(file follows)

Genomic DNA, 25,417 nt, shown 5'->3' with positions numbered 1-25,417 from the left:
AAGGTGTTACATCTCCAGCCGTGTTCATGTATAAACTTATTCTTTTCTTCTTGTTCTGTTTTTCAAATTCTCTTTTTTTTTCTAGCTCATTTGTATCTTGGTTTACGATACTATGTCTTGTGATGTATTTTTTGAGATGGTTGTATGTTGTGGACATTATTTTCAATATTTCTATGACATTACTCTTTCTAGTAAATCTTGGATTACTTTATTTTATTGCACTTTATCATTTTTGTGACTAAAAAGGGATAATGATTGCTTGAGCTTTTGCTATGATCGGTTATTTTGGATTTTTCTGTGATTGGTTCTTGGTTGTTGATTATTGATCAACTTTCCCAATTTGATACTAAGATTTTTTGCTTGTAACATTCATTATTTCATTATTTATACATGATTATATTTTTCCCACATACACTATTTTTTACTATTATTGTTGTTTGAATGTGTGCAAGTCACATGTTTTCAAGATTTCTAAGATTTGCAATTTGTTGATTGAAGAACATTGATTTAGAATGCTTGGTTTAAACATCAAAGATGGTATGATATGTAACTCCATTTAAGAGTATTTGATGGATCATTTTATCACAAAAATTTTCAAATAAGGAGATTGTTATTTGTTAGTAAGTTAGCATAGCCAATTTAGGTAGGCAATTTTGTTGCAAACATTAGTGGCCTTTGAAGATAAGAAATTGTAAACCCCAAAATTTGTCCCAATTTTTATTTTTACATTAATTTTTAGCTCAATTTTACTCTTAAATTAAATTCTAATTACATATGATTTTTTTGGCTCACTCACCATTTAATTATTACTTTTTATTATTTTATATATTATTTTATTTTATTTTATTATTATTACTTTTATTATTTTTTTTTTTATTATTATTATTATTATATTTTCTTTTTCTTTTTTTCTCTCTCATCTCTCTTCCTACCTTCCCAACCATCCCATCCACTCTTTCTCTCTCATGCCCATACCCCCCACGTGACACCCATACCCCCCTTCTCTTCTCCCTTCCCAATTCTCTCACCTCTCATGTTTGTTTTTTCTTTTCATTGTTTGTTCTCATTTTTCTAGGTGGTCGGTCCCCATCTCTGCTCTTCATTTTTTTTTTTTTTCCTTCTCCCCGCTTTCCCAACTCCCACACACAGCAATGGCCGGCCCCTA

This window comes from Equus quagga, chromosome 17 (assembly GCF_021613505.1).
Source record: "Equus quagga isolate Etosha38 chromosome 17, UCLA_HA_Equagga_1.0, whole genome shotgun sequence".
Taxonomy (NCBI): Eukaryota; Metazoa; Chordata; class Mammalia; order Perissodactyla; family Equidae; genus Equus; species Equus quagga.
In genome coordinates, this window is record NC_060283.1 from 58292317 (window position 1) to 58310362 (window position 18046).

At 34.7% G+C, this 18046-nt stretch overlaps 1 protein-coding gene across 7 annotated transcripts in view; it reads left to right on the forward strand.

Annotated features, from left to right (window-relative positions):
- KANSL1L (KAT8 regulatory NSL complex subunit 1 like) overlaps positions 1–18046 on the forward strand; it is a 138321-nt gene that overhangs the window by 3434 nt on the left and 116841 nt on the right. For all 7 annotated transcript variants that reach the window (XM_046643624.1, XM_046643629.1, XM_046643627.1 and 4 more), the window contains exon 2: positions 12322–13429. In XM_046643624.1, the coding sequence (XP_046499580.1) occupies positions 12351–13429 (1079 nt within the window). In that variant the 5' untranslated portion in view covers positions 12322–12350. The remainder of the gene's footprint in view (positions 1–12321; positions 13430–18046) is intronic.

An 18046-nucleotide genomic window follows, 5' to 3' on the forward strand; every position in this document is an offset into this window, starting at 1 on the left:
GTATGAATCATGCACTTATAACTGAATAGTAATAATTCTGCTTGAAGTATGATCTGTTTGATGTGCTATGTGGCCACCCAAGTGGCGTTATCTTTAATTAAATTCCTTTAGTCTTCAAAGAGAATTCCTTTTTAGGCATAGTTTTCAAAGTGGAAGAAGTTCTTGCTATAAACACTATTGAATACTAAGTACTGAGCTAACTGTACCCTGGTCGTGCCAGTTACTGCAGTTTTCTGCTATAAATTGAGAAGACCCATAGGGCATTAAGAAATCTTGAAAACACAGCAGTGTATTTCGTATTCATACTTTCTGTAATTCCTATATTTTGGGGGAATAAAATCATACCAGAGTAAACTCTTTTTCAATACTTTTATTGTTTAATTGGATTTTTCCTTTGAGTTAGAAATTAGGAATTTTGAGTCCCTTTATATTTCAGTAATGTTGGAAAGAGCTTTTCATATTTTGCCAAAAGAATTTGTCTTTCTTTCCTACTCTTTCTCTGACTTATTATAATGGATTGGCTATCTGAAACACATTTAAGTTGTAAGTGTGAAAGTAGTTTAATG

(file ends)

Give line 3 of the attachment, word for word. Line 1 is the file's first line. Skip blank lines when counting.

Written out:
This window comes from Equus quagga, chromosome 17 (assembly GCF_021613505.1).